Category Archives: Law

The Budget “Reform” Act

Now that they’ve started to tackle taxes, it’s time for the Republicans to fix this as well:

As any student of political behavior might have predicted, both parties have learned to game these systems. Obamacare and the tax bill provide many examples.

Democrats got the CBO to count the revenue generated by Obamacare’s Community Living Assistance Services and Supports, or CLASS, Act taxes, fully aware that program’s postponed and unsustainable costs would never be incurred. Republicans likewise took some $300 billion of savings, suddenly available when CBO revised its clearly mistaken estimates of costs of repealing Obamacare’s individual mandate, to pay for tax cuts it couldn’t otherwise get.

This is not a criticism of CBO, which has remained properly nonpartisan and which was designed to estimate revenue flows, not personal choices — such as how many young people would rather pay small individual mandate penalties rather than expensive Obamacare health insurance premiums.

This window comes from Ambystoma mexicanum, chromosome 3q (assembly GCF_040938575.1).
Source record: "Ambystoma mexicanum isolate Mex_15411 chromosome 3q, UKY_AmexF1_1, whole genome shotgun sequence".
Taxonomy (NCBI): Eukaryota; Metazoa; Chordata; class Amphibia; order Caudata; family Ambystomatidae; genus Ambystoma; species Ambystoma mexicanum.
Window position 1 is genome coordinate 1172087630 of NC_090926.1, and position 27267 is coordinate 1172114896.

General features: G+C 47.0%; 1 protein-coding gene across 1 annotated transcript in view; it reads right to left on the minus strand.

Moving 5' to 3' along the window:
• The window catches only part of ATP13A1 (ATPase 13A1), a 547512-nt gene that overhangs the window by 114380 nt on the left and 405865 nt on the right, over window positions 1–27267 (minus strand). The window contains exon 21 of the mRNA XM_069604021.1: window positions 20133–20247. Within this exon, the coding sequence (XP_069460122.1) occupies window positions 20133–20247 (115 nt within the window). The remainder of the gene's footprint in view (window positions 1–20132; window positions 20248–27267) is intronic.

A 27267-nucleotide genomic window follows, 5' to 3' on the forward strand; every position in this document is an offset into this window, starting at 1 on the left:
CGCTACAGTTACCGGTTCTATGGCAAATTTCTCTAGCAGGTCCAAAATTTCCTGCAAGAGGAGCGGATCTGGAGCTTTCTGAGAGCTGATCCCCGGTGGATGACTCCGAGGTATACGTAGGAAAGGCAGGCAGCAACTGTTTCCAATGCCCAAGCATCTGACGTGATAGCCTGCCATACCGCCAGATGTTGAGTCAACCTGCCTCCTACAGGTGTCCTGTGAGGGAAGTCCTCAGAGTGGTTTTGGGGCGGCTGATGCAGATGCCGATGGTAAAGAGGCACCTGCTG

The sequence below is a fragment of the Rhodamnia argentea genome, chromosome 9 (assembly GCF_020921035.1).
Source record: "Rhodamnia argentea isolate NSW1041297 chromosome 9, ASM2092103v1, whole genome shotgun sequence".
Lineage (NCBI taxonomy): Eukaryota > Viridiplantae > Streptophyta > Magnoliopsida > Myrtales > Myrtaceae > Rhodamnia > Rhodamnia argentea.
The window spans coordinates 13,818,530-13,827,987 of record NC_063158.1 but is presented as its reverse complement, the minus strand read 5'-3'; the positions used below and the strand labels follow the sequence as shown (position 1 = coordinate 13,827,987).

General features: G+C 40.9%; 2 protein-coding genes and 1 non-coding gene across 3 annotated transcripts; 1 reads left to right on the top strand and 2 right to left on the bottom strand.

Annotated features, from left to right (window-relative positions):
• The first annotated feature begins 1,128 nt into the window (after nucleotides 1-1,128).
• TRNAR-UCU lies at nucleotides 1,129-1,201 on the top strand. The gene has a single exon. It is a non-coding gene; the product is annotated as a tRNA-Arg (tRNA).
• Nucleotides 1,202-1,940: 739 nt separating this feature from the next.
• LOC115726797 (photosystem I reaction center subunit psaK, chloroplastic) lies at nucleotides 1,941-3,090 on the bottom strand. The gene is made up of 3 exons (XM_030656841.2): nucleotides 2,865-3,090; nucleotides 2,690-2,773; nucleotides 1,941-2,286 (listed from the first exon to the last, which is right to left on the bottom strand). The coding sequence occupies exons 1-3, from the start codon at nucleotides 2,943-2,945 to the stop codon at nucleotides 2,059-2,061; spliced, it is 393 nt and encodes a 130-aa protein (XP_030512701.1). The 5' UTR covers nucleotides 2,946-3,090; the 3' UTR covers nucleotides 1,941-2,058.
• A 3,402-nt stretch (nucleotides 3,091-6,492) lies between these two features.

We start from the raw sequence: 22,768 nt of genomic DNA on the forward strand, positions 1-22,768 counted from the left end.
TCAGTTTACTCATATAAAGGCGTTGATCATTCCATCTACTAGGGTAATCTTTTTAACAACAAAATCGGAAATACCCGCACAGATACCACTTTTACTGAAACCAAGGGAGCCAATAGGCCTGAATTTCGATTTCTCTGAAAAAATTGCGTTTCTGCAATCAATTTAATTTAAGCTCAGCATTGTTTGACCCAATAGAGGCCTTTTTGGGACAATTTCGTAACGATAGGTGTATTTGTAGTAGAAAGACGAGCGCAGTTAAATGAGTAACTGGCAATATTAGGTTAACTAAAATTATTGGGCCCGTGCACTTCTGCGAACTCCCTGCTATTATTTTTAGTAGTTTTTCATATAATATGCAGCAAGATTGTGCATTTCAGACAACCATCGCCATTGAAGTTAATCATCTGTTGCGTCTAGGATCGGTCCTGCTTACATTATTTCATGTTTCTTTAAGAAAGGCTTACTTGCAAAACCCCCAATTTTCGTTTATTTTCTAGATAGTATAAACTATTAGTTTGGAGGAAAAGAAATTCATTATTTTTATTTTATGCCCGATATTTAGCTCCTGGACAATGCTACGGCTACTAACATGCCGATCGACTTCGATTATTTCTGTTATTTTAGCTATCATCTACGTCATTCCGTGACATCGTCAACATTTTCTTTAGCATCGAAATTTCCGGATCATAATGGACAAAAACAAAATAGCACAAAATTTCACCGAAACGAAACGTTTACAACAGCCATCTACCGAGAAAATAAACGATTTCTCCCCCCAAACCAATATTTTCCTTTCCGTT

It’s a criticism of the notion that you can create neutral rules that will guide elected politicians to desired results. Politicians and the voters they represent have policy goals they believe important and they have their own ways — fallible, but subject to criticism and debate — to estimate the likely effects of particular policies.

My observation over the years is that systems intended to be failsafe are sure to fail. Forty years of the Budget Control Act regime and 30 years of the opaque Byrd Rule (which allows some Senate measures to pass with 50 votes while others require 60) have shown that both parties have figured out how to game the rules enough to foil those the intended purposes.

The notion that anyone, let alone the CBO, can with any accuracy predict the effects of changes in tax rates and other incentives over a decade is absurd.

Space Is Not A Global Commons

Scott Pace gave an important speech that is sure to upset many in the international space community at the Galloway Symposium a couple weeks ago. Laura Montgomery comments.

Speaking of Henry Hertzfeld, every time I see him, for over a couple decades now, we argue about the viability of reducing the cost of launch through reusability of rockets. I wonder what he’s thinking these days?

Off The Air

I’m driving out to Denver today and tomorrow, then the suborbital researchers conference on Monday through Wednesday. Play nice in comments.

[Monday-morning update]